Did you get your race card?

Take a look at this image, from the video game Beyond Good and Evil:

Image of Jade, from the video game Beyond Good & Evil, courtesy of microscopiq.com
Jade, from the video game Beyond Good & Evil, courtesy of microscopiq.com

What race would you consider this character?

Jason over at Microscopiq.com did a write up on what he deemed “The First 11 Black Videogame Stars“, and this character was one of his selections. Wired did a followup on it because people reacted to Jason’s contention that this particular character (her name is “Jade”) is Black. I, too, am surprised that this character might be considered Black; when I look at her, I see an Asian woman, not a Black woman.

An NPR story caught my attention recently. A study shows that diversity positively affects businesses. It wasn’t just what you’d think: that diversity of people brings diversity of ideas. Instead, it was that diversity of people changes how people think and act. From the NPR story:

If you have two groups of people and one of the groups is all White, and one of the groups is diverse, and you present them with various cognitive challenges, the group that is all White thinks differently and reaches different conclusions than the group that is diverse.

In the Washington Post story on which this report was based, the author writes:

Something more subtle—and intriguing—also seems to happen when people of color join groups that were formerly all white: The entire group starts to think in new ways. Minorities, in other words, not only bring new perspectives to the table but also seem to catalyze new thinking among others.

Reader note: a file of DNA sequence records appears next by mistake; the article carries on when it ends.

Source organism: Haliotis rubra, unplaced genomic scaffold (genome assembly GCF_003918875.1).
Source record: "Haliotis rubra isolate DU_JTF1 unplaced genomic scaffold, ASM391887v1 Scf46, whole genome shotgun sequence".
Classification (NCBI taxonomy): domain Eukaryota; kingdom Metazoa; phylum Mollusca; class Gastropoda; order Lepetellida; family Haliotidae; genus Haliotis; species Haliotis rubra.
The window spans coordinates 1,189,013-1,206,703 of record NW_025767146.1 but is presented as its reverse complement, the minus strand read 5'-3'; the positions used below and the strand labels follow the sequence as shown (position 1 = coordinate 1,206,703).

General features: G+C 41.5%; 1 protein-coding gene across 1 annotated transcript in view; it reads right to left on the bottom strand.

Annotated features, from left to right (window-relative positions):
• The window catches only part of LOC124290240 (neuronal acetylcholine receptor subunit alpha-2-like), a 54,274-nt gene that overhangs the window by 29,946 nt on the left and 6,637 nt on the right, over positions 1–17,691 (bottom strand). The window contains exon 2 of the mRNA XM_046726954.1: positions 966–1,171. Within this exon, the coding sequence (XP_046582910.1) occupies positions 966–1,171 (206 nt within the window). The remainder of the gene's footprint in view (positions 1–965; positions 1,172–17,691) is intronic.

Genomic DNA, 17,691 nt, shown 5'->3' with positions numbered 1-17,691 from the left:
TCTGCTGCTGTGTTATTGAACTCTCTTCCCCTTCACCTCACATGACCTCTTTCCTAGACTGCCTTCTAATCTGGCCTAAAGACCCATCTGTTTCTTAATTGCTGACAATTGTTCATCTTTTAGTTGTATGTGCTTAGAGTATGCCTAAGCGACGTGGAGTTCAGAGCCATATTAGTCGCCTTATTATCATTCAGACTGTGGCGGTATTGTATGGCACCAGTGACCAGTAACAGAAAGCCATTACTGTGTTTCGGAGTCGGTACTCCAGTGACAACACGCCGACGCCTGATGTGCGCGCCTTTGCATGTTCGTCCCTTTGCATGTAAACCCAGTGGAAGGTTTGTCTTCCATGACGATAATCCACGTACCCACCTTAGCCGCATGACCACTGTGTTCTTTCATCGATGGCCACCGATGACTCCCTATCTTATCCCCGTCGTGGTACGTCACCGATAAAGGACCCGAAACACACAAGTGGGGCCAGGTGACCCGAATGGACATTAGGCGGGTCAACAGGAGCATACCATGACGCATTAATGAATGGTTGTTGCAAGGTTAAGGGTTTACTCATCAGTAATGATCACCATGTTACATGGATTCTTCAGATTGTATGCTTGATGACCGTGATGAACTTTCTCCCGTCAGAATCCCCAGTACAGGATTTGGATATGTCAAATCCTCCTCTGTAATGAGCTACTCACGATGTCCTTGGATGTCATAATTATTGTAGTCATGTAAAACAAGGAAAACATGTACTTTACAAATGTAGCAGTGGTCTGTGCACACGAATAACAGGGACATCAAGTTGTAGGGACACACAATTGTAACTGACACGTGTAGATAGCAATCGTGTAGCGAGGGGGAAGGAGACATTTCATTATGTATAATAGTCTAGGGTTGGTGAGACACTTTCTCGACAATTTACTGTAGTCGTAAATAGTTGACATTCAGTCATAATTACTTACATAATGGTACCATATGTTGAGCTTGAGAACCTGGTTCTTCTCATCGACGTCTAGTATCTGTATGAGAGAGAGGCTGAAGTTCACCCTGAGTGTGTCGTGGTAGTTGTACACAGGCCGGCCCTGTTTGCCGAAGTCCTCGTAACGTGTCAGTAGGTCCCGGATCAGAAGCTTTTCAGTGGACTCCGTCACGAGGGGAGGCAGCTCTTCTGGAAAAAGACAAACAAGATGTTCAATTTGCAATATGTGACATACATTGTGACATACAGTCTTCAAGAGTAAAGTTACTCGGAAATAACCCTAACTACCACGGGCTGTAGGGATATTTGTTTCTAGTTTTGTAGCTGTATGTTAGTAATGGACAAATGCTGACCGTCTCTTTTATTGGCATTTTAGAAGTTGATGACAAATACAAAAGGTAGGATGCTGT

“It is not just the minority group members who are responsible for the diversity—something happens to all the members in a group when the group is diverse,” [Tufts University psychologist Sam Sommers] said. “White people behave differently and have different cognitive tendencies in a diverse setting than in a homogenous setting.”

Race has long held a fascination for me, ironically because growing up in Trinidad & Tobago, I was never really exposed to “race”: I grew up with Black, White, Indian, Chinese and all kinds of other races and peoples, but it was never noted in any meaningful way. The fact that one neighbor was White and the other Indian had no bearing on our interactions. We were merely different from each other in skin tone, facial features and hair, and other than being jealous of someone else’s green eyes or curly hair, it wasn’t a factor in who we played with, which house we went to for dinner, or whose mom watched us after school.

It wasn’t until I moved to the United States that race had a bearing on my interactions with people. At first, I didn’t notice it, because I didn’t socialize differently based on the color of my skin. But I did start observing subtle differences in how people reacted to me. As I grew older and more aware, I started reading and hearing about “race” and “racism”, and started observing it in action. Eventually, I did start to experience (or, I suppose, become aware of) racism directly, such as when someone would cross the street or duck into a store until I passed them.

I like to think my early experiences in Trinidad made it possible for me to observe these acts without having them negatively affect me. Instead, I became an avid people watcher, and learned to enjoy seeing how people chose to interact with each other. This enjoyment extended beyond race, to gender, class, age, education and other factors. I wonder often how a group of people decides to form and become friends, and whether or not they recognize their own insularity and internal prejudices.